In late August, Tex-Mex chain Taco Bueno hired Houlihan Lokey Capital to restructure the business and ultimately find a buyer.
And then the skies opened up.
Between Sept. 1 and Oct. 17, more than 23 inches of rain fell at the Dallas-Fort Worth International Airport, making it the wettest fall on record, according to court documents in Taco Bueno’s bankruptcy filing this week.
The rain led to a 20% decline in sales at the 169-unit chain.
For a chain with $130 million in debt and leased locations, the decline proved too much. It led to a shortage in liquidity that was so severe the company had to explore a debt sale and equity swap and bankruptcy to ensure the company could get cash needed to maintain its operations.
The company also feared that its landlords would start evicting locations. One filing indicated that the landlord of one of its most profitable Dallas-area restaurants was beginning proceedings to evict the chain from the space.
“As a result of these pressures on the company, it became evident that the company did not have the necessary liquidity to continue the sales process,” Adam Dunayer, managing director for Houlihan Lokey, wrote in an affidavit filed with the U.S. Bankruptcy Court in Dallas. “Ultimately, the risk of landlords taking action against valuable stores and the extreme top-down pressure on business operations led Houlihan and the company to pivot and consider other potential transactions.”
Taco Bueno isn’t the only chain facing sales pressures due to heavy rains in Texas. Casual-dining chain Chuy’s reported a decline in same-store sales and blamed the problems in part on the bad weather in its home state.
Nor was it just Texas. Casual-dining chain operator Del Frisco’s Restaurant Group earlier this week said that heavy rains in the Northeast led to a 14.1% decline in same-store sales at five Bartaco locations in the region.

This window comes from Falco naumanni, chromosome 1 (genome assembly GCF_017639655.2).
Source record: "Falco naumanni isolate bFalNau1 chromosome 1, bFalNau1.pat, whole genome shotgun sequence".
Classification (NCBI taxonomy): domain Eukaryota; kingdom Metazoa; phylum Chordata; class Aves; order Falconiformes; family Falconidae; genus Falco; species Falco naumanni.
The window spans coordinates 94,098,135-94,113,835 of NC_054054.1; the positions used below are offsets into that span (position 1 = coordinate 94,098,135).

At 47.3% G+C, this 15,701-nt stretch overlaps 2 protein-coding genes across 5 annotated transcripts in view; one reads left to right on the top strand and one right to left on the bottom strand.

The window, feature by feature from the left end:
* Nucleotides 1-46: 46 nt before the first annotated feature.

But the problem at Taco Bueno illustrates the position companies put themselves in when they leverage themselves to the hilt: One bad month can end it all.
Taco Bueno opened its first location in Abilene, Texas, in 1967 and at one point had 179 locations across Texas, Oklahoma, Louisiana, Arkansas, Missouri and Kansas.
According to another filing, the company suffered from “historical mismatches between price and product value, a lack of product innovation and deferred maintenance.”
Haywood Miller, managing director of Berkeley Research Group and who has served as the company’s chief restructuring officer, also blamed growing competition in the Mexican space as more quick-service chains sell tacos.
Earlier this year, Taco Bueno named Omar Janjua the company’s CEO, and the chain quickly moved to close 16 locations. But that wasn’t enough, according to Miller. “Taco Bueno continues to suffer from a number of underperforming locations,” he said in a filing.
He noted that new management, led by Janjua, began implementing a new business plan that included new recipes, fresh ingredients, new product lines, street tacos, seasonal items and a modern marketing campaign.
But, Miller wrote, “limited capital, seasonal constraints on customer traffic and burdensome funded debt and lease obligations made for a challenging environment for sustained success and adversely impacted new management’s ability to effectuate the turnaround effort.”
The problems at Taco Bueno ultimately led to its sale to Sun Holdings, a large, Dallas-based franchisee of more than 800 restaurants in several concepts, notably Burger King, Popeyes, Arby’s, Krispy Kreme and others.
Sun last month won a silent auction for Taco Bueno’s debt. Sun then agreed to a debt-for-equity swap that will give it control of the fast-food chain once the bankrutpcy process is complete.
It’s not certain how much Sun agreed to pay for the debt, but according to bankruptcy filings, bids on that debt began at $15 million. Sun also agreed to provide the chain with financing that will enable it to operate during the bankruptcy process.
Debt sales are common, particularly in the restaurant business, as lenders sell loans for less than their face value to get out of the business. But typically, a hedge fund or private-equity group will acquire a struggling company’s debt and then engineer a debt-for-equity swap to take control of the company in a bankruptcy process.
In this instance, according to the filing, the debt sale was done to speed the process, given Taco Bueno’s cash problems.
By filing for bankruptcy protection, Sun Holdings will be able to end leases at Taco Bueno’s struggling locations. The company has also vowed to invest in remodels and put the chain’s “Plan to Win” in place.